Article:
- Methicillin resistant Staphylococcus aureus (MRSA): The very mention of this antibiotic-resistant superbug can strike terror into the hearts of hospital administrators: There is limited evidence to show that many probiotics (including L. reuteri) could act as natural deterrents to MRSA infection. Another really good reason to take this (and other) probiotics!
To summarize, this probiotic may promote health, comfort, and resistance to multiple infections in infants and children. Its safety in non-immunocompromised infants and even in pre-term babies is well established. This probiotic is marketed by BioGaia, a Swedish company. Subsequently, the L. reutri brand has been bought out by Gerber, and is marketed as Gerber Soothe. Both the original BioGaia ProTectis drops and Gerber Soothe Colic drops are available via Amazon in the US, and should be widely available in Europe as well, given the origins of the company. Note: This was originally isolated from breastmilk, suggesting that some, if not all women will pass it on via milk. However, its presence in your breast milk depends on your own microflora, and you may not have it at all, or have it in low quantities. Hence it is a good idea for even breastfeeding moms to supplement with this (you can give it orally or in expressed breast milk, or some breast feeding moms directly apply it to their skin).
Virgin coconut oil:
This is the richest source of lauric acid and also contains other fatty acids such as caprylic acid. This oil has been a traditional staple of many civilizations, and only in the last century, has incorrectly got a bad reputation for “increasing cholesterol.” That turned out to be a case of misinformation and misrepresentation that may have actually contributed to the increase in heart disease seen today, but that is a topic for another post.
Generally, the populations that consumed coconut oil traditionally enjoyed excellent health. I found this page extolling the virtues of virgin coconut oil very interesting reading, though all of it is anecdotal.
Lauric acid, the main fatty acid in coconut oil, is abundant in breast milk. As a side note, its levels in breast milk are not set in stone: they can go up and down depending on the mother’s diet. This highlights a very important point about breast milk: it acts as a distilled source of what is good for the baby, but the mother has to first obtain these things (such as DHA or lauric acid) either via diet or by synthesizing it from precursors. It would hence be a good idea for breast feeding mothers to incorporate coconut oil or products in their own diet.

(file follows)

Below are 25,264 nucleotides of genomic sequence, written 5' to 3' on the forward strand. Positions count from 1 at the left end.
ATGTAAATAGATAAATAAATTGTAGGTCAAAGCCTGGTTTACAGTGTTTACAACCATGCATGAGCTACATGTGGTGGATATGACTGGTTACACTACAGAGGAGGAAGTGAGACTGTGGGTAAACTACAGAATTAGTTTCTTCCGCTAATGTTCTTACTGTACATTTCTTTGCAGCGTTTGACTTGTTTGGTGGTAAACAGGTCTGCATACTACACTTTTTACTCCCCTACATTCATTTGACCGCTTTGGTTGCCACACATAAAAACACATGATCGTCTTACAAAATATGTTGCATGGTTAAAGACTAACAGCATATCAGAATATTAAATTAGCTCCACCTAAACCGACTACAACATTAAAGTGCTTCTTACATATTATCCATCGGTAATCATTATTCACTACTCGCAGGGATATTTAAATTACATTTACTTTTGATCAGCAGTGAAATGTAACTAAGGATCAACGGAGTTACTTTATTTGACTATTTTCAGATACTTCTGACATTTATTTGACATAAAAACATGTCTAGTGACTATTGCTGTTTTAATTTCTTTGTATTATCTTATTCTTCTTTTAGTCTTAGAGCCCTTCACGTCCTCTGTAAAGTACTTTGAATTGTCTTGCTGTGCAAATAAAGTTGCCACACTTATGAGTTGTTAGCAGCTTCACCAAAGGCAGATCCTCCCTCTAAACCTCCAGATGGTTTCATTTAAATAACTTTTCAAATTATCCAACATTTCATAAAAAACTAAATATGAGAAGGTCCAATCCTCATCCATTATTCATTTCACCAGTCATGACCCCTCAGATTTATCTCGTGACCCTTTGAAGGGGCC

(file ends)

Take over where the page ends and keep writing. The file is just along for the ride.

Breast milk contains a lot of different things. Why focus on lauric acid? It is rather awesome because its rather eye-poppingly potent anti-microbial, anti-viral, and anti-inflammatory properties. Here is what I could find on either lauric acid or virgin coconut oil:
- Has bactericidal activity against a range of bacteria, including Staphylococcus aureus.
- Alone and also combination with organic acids such as lactic acid and citric acid, both lauric acid and caprylic acid can inhibit the growth of enterohemorrhagic E. coli (EHEC) strains, with caprylic acid (present in small amounts in VCO) being the most potent. Now, EHECs are scary news, causing about 73,000 infections annually in the US. While this rarely results in fatalities, the healthcare costs resulting from these infections is staggering. If this could be warded off by a little relatively cheap coconut oil, would it not be so worth it?
- Multiple studies (giving this one as an example) have shown an effect against the causative agent of acne, Propionibacterium acnes
- Inhibits the growth of C. difficile, an organism that is one of the most common causes of diarrhea.